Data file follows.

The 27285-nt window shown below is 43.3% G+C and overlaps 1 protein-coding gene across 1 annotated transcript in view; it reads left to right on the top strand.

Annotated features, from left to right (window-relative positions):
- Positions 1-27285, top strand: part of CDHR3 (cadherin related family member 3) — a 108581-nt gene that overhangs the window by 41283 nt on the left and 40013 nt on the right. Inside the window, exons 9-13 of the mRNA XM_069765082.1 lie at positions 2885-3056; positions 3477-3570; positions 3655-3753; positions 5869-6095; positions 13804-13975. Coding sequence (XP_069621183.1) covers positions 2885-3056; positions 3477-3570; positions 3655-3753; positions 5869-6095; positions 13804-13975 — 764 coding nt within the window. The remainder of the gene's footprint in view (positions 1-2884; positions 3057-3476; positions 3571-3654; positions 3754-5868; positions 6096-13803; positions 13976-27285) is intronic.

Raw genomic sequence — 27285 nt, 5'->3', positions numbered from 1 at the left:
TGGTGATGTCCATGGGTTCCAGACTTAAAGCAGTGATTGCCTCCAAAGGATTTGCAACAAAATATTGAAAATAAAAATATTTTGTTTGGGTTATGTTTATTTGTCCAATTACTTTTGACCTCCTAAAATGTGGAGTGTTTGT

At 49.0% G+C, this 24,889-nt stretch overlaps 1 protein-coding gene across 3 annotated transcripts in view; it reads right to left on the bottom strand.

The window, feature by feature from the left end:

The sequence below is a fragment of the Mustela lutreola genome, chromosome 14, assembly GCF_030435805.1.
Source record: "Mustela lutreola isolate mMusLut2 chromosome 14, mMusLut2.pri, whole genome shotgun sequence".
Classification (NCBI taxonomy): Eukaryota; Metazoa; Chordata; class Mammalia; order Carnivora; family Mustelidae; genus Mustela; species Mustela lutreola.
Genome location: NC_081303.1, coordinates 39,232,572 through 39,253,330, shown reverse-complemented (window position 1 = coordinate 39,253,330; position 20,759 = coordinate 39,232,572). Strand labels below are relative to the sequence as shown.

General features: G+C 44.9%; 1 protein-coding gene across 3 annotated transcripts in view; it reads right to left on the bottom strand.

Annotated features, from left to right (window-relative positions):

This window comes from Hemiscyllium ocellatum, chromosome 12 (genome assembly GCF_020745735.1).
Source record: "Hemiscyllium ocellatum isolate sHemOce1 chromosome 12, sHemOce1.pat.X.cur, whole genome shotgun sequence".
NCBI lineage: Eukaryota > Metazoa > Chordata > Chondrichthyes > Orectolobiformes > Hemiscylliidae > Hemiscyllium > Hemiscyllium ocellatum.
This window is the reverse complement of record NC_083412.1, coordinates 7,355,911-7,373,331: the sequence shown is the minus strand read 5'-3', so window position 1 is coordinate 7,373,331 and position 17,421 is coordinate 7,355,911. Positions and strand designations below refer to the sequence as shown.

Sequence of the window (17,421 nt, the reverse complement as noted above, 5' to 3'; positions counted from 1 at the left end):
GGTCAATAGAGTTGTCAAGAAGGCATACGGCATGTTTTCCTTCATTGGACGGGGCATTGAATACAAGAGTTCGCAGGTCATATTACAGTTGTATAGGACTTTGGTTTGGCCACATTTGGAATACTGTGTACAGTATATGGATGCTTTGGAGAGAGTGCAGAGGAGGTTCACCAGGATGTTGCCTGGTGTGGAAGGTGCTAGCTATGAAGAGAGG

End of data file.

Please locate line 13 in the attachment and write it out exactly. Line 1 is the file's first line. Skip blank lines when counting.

Annotated features, from left to right (window-relative positions):